It's one thing to put a security validation program in place. It's another thing to ensure that your threat detection systems identify sources of potential breaches and their business impact and stop them before they take hold. Threat detection has been in the news following several major data breaches, like this summer's WannaCry attack. But why are defenders always playing catch up?

This is where security validation comes into play. Security validation means doing the due diligence to ensure that security defenses, technologies, processes and teams are effective enough to reduce the incidence of attack and avoid catastrophic impact. It is important to think about how both internal and external factors impact an organization's security posture and take active steps to plug the holes. Internally, an enterprise's largest attack surface is its employees who depend on computers and connected devices to do their jobs. Employees are the most likely and easily exploited threat vector today.

An enterprise must consistently test and validate the security of its products, tools and software that employees use to enable operations. Some of those components are suites like Microsoft Office, but also include all of the security products and solutions an enterprise employs. It's also critical to evaluate the performance of the security team itself — how effective is the team at monitoring, detecting, responding, restoring and remediating operations when there's an incident?

As the connected world becomes increasingly flat, the risk profile of enterprises has changed drastically from what we once understood it to be. We give external partners trusted access to resources and data. We integrate our network infrastructure with external vendors.

Validating the risk posture of a business and the performance of its security team and solutions make a significant impact on its ability to protect its critical assets. Once an enterprise is able to ascertain where potential vulnerabilities exist, it needs to look at the potential targets of the attacks – especially if it's a cloud-based organization. One of the top attack targets are cloud networks. How can an enterprise ensure its data is safe if it cannot actually put hands on the infrastructure where its data resides?

A common issue companies face today is the requirement to bring their own security to the cloud. However, that protection must be layered on – an enterprise cannot actually test the provider's own security on the infrastructure where its processes run. Most cloud service providers hire third-party assessment firms to test their services via a representative environment that allows for simulated tests that do not affect production servers and customers. It's critical that potential cloud users looking at hybrid or public/direct cloud service providers ask to see the results of such assessments. Question the providers on the level that they go to on those assessments and how often assessments happen. Not all assessments, are created equal and an automated scan is not the same thing as a directed penetration test.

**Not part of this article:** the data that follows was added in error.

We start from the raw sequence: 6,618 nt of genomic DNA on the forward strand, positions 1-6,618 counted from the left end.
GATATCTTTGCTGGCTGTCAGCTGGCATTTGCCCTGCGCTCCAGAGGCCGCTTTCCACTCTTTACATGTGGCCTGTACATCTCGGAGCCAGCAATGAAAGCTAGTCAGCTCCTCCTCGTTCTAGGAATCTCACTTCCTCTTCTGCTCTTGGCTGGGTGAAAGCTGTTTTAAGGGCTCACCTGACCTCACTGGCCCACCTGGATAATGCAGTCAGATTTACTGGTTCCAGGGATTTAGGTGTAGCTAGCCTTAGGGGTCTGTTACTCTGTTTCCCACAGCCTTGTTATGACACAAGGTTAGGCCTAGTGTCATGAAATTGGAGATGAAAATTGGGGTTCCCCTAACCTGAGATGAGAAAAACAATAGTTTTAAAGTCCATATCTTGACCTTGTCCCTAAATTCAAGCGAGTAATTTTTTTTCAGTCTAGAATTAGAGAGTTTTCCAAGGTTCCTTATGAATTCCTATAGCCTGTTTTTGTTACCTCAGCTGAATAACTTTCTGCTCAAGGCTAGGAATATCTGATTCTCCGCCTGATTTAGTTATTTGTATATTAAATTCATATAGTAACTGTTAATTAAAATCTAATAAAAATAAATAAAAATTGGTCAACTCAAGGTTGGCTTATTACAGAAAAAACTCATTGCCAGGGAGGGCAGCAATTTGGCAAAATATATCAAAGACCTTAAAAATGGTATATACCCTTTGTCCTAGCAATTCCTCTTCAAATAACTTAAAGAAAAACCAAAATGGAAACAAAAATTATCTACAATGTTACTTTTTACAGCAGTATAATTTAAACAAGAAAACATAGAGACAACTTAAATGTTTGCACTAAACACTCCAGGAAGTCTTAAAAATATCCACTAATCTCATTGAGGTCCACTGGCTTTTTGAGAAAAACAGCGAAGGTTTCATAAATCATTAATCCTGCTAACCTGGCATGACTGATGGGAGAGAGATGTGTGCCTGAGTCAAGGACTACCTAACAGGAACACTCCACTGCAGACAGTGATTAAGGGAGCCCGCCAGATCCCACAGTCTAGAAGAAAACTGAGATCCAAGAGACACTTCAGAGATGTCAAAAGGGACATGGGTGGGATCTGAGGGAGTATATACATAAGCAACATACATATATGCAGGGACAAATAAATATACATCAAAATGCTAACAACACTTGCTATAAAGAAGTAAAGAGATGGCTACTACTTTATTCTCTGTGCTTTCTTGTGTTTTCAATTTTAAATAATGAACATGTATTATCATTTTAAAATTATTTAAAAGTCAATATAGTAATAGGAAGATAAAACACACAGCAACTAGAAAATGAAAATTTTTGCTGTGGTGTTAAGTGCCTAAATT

After a year of major breaches, it feels like we are returning to the computing environment of the 1990s. Back then the Internet was very flat - when a virus was released, it spread like wildfire infecting entire swaths of users. Today we have more complex and robust defensive capabilities. But the threat landscape is moving just as quickly as it was more than 20 years ago during the infancy of the cybersecurity industry we know today.

We already see an increase in the availability of sophisticated weaponized code to the general public. The code is very well built by a handful of professionals that have the skill set to create powerful attacks. We will see that many enterprises are not prepared and their defenses insufficient. The attacks that hit might not target a specific payload. An organization just has to have enough overlap with the intended target – an application or type of data the attack is targeting - that it becomes collateral damage. Validation can play a critical defensive role in this scenario.

The WannaCry attack is a perfect example. It suddenly hit transportation and logistics organizations and took down hospitals and healthcare networks with great speed and efficiency. Some experts believe it was weaponized code that had gone beyond its original intent. But what's most worrisome in the wake of this attack is that future threats will not be as obvious. It is becoming more important for enterprises to ensure that they lock down vulnerabilities as quickly as possible. You cannot foresee every attack, but you can take action to prepare for tomorrow's threats.

Bryson Bort, 
Founder and CEO, SCYTHE